From surveillance to trust: a new model for labor relations
In an international scenario fraught with insecurity and doubt regarding the immediate future, there are very few certainties in the field of human resources in general, and labor relations in particular. Unquestionably, one such uncertainty, which has arisen directly from the crisis caused by the COVID-19 pandemic, is the change in the corporate model of provision of services.
The normalization of concepts which, it has to be said, until now were considered to be somewhat peripheral or of scant use to the company, such as remote working or teleworking, have now become the rulefor an enormous number of companies worldwide.
This new reality, which has grown to hitherto unimaginable limits as a result of the pandemic, which we all hope and wish will be temporary and transitory, is here to stay, and it can be emphatically stated that for many business sectors, the physical presence of staff, until now perceived as the rule, is no longer a viable option.
There are endless consequences to implementing this change in business model, however, we should mention at least a few issues that are fundamental at this moment in time.
Beginning with business interest, this new situation has involved a kind of dilution of traditional formulas for exercising managerial authority and organization of corporate employees. There is no shortage of cases in which employers express their real concern for a genuine loss of control of their business activity, because among other reasons, their staff can no longer be accessed simply by visiting their work station on the company premises.
In this respect, companies should obviously take care to ensure that this new situation does not impact directly and negatively on the company's productivity, and the efficacy and efficiency of their employees. In other words, putting it simply, these new ways of providing services by remote means or in a hybrid manner should under no circumstances be seen as an excuse to do away with the traditional values and principles that govern any proper employment relationship, such as good faith or due diligence. Indeed, it is necessary to reach the same standards of quality in the work performed as in pre-pandemic times, with the classic model of physical presence.
The nature or purpose of any corporate structure cannot be disregarded. From the traditional goal of seeking or increasing profits to the more modern theories of creating value (legitimate interest having placed own resources at risk). Each and every member of the company, from senior management to the most recent employee, must be responsible for pursuing this aim, and at the very least, ensuring the actual survival and viability of their company in the market.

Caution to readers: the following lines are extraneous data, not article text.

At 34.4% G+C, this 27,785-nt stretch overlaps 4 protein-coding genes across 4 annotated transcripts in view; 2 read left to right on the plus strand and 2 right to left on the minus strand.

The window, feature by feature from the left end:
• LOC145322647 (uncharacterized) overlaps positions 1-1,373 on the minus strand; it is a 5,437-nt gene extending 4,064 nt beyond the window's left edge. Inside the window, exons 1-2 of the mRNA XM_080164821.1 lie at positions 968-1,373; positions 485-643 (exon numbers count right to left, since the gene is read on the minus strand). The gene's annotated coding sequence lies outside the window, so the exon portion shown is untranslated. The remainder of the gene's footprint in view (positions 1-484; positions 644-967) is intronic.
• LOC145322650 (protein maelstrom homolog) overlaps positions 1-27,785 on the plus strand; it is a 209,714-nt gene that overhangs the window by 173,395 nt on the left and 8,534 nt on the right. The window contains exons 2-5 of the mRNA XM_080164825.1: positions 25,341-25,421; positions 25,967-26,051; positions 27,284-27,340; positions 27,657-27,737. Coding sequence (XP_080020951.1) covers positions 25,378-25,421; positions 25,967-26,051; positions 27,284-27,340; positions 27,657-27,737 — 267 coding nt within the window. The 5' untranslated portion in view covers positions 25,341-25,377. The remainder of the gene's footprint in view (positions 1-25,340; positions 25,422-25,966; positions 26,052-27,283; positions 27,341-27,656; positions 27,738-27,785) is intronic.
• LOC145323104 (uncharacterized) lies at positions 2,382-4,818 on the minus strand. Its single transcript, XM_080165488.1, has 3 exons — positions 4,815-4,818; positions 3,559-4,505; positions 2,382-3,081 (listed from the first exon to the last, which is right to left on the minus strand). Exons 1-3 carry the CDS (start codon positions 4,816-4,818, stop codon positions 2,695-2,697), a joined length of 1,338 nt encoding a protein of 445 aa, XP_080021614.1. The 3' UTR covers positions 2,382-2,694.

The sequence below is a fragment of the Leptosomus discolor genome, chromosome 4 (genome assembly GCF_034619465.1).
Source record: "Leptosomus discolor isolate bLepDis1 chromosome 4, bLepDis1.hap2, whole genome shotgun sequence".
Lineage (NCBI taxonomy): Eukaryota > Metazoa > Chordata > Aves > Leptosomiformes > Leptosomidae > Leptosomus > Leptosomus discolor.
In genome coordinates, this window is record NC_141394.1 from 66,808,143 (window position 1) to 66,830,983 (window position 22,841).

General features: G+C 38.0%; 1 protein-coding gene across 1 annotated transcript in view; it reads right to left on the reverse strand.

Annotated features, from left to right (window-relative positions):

For this purpose, the role of technology is fundamental, and we find various examples, from companies at the forefront of technological development, to smaller companies which, until now, have largely ignored or have been reluctant to embrace this rapid and necessary technological progress. Phrases like "I've got a telco", "I've got a video" or "we're on a call” have, for many of us, come to be part of our day to day conversations.
This rapid implementation of technology clearly has a cost for businesses in economic terms, and in training and interest for employees, with the essential addition of a third element, namely the participation of governments and public authorities. They are significant players in this scenario, able to contribute by establishing powerful networks, training in educational institutions or assistance through programs involving subsidies or grants to companies and workers, in order to help them make this transition in a concrete, flexible and sustainable way.
For workers, this new way of providing services is an effective tool for ensuring that their legitimate right to reconciling personal, family and working life is properly deployed. In this way, with the option of avoiding travel to and from the workplace, the possibility of looking after family members and children in their care, and the reduced environmental impact, thanks to a diminished carbon footprint, among many other reasons, due to no longer using any form of transport, it can be safely assumed that the new model for provision of services is here to stay.
As such, companies and workers need to adapt to their new scenario, and worthy of mention in this regard is what is known as the right to digital disconnection, inextricably linked to the use of remote media and new ways of working.
This transformation can be deemed complete once the remote working day is on terms that are at least equivalent to face to face working in all aspects and conditions. With this aim in mind, different laws are being developed with a view to ensuring that the use of technological tools, such as cell phones, computers or professional emails are confined strictly to the duration of the ordinary working day.
Compliance with the new law is simply a consequence of this new model, and therefore it is necessary not only for the company to respect these terms, such as the requisite rest periods for its staff, but also for the employees, who should avoid, interruptions, down time or any situation that could lead, as we have mentioned, to an unjustifiable loss of productivity.
The only way to achieve all these goals is through the commitment of one and all, and by breaking with the traditional ideals of labor relations, by staking their faith in the future, and by ensuring the essential transition from surveillance to trust.